Sweet and savory pairings to try

Chef Georges Gotran and Wendy Narby
Chef Georges Gotran and Wendy Narby

The last two times I visited Sauternes, the sweet wine appellation in Bordeaux, I was treated to wine pairings with savory foods.  The conventional pairing with Sauternes and/or neighboring Barsac, or its lighter-versioned cousins across the Garonne river Cadillac, Loupiac and St. Croix du Mont, are strong cheeses or desserts.  At Chateau Guiraud, and last week at Chateau Sigalas Rabaud, we tried Sauternes with savory dishes that work.  As we approach the holiday season, you might want to include variations of the following dishes to impress your friends.  At Chateau Sigalas Rabaud, the dishes were prepared in front of us outdoors, which made the foods taste that much better.  The chef was Georges Gotran, a frequent face at chateaux functions, who interacts comfortably with guests, sharing recipes and showing a great range of creative pairings.  His basic pairing philosophy is to contrast sweet wines with salty, briny and acid, often bridging with sweet components.  He was also a believer in Sauternes with Chinese food, which one of our professional colleagues from Shanghai validated as being popular in restaurants.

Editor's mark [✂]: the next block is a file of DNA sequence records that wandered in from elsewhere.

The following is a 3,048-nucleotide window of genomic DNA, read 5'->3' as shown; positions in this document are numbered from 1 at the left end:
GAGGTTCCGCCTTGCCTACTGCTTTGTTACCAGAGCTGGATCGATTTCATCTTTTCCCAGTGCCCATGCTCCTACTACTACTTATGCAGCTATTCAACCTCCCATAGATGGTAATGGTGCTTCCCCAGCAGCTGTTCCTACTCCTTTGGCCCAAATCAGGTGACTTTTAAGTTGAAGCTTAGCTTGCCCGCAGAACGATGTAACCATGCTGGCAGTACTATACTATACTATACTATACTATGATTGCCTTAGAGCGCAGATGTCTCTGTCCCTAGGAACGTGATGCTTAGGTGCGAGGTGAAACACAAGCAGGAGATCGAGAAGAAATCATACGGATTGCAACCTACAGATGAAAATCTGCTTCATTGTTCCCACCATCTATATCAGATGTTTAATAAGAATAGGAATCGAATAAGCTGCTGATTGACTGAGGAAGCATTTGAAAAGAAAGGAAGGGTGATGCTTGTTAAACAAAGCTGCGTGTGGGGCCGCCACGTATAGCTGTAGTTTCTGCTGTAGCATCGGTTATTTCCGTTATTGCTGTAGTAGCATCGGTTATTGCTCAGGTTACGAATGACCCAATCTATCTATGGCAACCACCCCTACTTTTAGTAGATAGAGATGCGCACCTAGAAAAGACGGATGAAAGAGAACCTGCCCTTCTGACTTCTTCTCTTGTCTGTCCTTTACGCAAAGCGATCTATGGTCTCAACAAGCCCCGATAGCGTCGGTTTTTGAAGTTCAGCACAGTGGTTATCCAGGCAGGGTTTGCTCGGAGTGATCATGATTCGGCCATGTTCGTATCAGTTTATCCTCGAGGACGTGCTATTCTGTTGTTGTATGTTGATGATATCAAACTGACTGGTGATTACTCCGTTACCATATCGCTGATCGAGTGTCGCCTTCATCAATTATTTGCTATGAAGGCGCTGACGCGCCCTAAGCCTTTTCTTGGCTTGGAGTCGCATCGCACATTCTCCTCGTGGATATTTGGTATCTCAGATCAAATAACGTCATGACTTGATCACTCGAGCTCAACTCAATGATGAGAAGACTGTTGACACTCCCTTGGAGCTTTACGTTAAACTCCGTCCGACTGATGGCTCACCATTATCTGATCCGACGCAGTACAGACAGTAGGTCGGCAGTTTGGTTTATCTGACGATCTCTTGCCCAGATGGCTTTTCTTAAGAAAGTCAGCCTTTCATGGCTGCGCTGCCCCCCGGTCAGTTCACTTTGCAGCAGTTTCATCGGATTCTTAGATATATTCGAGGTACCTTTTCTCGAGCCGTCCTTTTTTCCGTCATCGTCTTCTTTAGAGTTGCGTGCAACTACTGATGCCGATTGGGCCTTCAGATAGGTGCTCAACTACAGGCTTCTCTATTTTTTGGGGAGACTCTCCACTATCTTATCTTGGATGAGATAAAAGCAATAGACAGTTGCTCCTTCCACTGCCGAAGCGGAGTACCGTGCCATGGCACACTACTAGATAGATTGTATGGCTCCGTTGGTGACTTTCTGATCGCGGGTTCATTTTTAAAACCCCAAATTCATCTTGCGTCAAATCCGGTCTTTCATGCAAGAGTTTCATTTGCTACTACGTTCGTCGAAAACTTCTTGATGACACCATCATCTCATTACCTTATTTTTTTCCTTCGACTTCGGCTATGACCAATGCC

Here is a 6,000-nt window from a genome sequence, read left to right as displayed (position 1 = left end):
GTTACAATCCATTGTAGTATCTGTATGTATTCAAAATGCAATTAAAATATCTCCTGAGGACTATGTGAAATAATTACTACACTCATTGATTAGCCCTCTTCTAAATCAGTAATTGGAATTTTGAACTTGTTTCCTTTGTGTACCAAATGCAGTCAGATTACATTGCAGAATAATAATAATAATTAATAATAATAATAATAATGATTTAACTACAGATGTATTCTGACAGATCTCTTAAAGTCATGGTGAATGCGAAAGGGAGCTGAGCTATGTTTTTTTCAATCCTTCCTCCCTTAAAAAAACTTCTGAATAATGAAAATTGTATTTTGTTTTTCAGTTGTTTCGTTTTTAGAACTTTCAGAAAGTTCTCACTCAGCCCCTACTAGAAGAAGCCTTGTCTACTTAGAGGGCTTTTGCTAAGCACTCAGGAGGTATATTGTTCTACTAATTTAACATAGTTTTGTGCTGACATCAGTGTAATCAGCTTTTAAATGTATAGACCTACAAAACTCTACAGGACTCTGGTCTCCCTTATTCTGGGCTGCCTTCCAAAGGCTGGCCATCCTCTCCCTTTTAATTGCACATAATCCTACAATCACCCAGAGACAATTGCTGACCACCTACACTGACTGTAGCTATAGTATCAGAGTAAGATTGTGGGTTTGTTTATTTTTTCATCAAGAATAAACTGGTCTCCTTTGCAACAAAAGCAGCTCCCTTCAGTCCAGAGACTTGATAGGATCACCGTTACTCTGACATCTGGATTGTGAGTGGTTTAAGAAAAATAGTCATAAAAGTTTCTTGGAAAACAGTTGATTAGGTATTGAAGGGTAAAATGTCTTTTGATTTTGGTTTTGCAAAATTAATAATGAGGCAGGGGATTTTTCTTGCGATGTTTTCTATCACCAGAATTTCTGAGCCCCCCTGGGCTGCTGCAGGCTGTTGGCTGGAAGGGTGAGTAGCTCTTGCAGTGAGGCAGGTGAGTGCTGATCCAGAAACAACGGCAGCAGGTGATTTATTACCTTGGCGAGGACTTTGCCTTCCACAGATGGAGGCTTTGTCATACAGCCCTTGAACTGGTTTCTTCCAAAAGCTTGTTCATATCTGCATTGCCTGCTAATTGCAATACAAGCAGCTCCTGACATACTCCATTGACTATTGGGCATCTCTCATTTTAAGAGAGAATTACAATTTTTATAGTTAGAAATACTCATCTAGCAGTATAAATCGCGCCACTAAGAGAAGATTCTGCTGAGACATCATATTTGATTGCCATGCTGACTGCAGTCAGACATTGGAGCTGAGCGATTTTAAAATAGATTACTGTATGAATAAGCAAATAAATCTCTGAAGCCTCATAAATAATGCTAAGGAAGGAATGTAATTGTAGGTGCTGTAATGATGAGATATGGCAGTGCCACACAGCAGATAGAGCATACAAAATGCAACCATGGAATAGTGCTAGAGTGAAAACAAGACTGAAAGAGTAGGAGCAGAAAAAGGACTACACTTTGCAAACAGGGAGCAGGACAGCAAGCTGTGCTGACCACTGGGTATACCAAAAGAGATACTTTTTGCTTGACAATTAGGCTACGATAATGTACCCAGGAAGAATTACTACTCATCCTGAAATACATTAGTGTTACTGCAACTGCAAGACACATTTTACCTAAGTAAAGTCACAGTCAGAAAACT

• Ossau Iraty (sheep’s milk cheese) topped with dried apricot stewed in a syrup of green peppercorns and drizzled with Argan oil.  Argan is an exotic nut from Morocco whose oil has a unique earthy flavor.  High in vitamin E and anti-oxidants, it is available from specialty shops.  Argon oil is typically used as a finishing oil such as in this dish. 
  • Aged gruyere
  • Brie with dried fruit
  • Pear and baby arugula topped with roquefort and extra-virgin olive oil


  • Toast spread with sweet pepper jam (pimento d’espelete) and topped with quick pan-fried St. Jacques sea scallop from Brittany and serrano ham.  I think scallop wrapped in serrano and secured with a toothpick might work just as well 
  • Scottish salmon in a sweet citrus vinaigrette
  • Pan-fried shrimp


  • Tart of cured duck and foie gras topped with a fig chutney
  • Ballontine (roll) of free-range guinea fowl filled with dried fruit and shallot confit
  • Rabbit rillette (minced or shredded into a spread) with plums carmelized with Sauternes
  • Terrine of foie gras and asparagus with a carmelized white balsamic syrup
  • Grilled asian chicken wings prepared with soy, oyster sauce, ginger, a little honey and drizzled with sesame oil and seeds.  The crowd favorite.


  • Mango in any shape or form.  This time, served with a syrup of white balsamic vinegar, ginger, star anise, vanilla bean and cardomom.